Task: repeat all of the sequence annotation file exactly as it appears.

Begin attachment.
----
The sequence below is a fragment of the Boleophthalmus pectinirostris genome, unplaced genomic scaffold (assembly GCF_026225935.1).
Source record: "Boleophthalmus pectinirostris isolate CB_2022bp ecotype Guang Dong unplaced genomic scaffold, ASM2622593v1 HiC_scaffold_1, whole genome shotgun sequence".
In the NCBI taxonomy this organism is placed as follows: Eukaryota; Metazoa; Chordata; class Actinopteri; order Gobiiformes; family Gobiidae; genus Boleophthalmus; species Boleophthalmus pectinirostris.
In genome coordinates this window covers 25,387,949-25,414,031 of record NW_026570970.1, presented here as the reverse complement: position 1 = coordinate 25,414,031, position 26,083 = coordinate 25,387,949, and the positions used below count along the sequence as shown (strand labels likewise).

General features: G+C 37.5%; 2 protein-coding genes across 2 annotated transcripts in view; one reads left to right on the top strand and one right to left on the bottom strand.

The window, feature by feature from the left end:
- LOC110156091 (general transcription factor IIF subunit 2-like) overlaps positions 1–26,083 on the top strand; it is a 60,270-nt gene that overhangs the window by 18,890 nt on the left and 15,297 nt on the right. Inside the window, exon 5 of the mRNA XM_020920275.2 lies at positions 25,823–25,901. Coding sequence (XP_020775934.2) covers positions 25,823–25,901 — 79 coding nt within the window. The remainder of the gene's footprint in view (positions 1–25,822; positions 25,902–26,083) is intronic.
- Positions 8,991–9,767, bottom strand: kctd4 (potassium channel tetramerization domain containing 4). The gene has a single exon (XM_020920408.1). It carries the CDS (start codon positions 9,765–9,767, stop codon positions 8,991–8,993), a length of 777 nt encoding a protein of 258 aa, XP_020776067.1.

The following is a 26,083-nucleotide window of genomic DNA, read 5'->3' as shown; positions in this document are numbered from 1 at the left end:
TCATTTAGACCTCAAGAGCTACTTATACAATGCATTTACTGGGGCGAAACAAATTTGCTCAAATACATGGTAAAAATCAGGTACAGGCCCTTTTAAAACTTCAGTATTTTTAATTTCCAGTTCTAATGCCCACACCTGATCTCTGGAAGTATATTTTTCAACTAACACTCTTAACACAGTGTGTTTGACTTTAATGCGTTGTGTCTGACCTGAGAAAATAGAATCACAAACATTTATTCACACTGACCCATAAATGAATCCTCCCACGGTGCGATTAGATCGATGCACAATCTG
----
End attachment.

The sequence below is a fragment of the Boleophthalmus pectinirostris genome, unplaced genomic scaffold (assembly GCF_026225935.1).
Source record: "Boleophthalmus pectinirostris isolate CB_2022bp ecotype Guang Dong unplaced genomic scaffold, ASM2622593v1 HiC_scaffold_1, whole genome shotgun sequence".
In the NCBI taxonomy this organism is placed as follows: Eukaryota; Metazoa; Chordata; class Actinopteri; order Gobiiformes; family Gobiidae; genus Boleophthalmus; species Boleophthalmus pectinirostris.
In genome coordinates this window covers 25,387,949-25,414,031 of record NW_026570970.1, presented here as the reverse complement: position 1 = coordinate 25,414,031, position 26,083 = coordinate 25,387,949, and the positions used below count along the sequence as shown (strand labels likewise).

General features: G+C 37.5%; 2 protein-coding genes across 2 annotated transcripts in view; one reads left to right on the top strand and one right to left on the bottom strand.

The window, feature by feature from the left end:
- LOC110156091 (general transcription factor IIF subunit 2-like) overlaps positions 1–26,083 on the top strand; it is a 60,270-nt gene that overhangs the window by 18,890 nt on the left and 15,297 nt on the right. Inside the window, exon 5 of the mRNA XM_020920275.2 lies at positions 25,823–25,901. Coding sequence (XP_020775934.2) covers positions 25,823–25,901 — 79 coding nt within the window. The remainder of the gene's footprint in view (positions 1–25,822; positions 25,902–26,083) is intronic.
- Positions 8,991–9,767, bottom strand: kctd4 (potassium channel tetramerization domain containing 4). The gene has a single exon (XM_020920408.1). It carries the CDS (start codon positions 9,765–9,767, stop codon positions 8,991–8,993), a length of 777 nt encoding a protein of 258 aa, XP_020776067.1.

The following is a 26,083-nucleotide window of genomic DNA, read 5'->3' as shown; positions in this document are numbered from 1 at the left end:
TCATTTAGACCTCAAGAGCTACTTATACAATGCATTTACTGGGGCGAAACAAATTTGCTCAAATACATGGTAAAAATCAGGTACAGGCCCTTTTAAAACTTCAGTATTTTTAATTTCCAGTTCTAATGCCCACACCTGATCTCTGGAAGTATATTTTTCAACTAACACTCTTAACACAGTGTGTTTGACTTTAATGCGTTGTGTCTGACCTGAGAAAATAGAATCACAAACATTTATTCACACTGACCCATAAATGAATCCTCCCACGGTGCGATTAGATCGATGCACAATCTG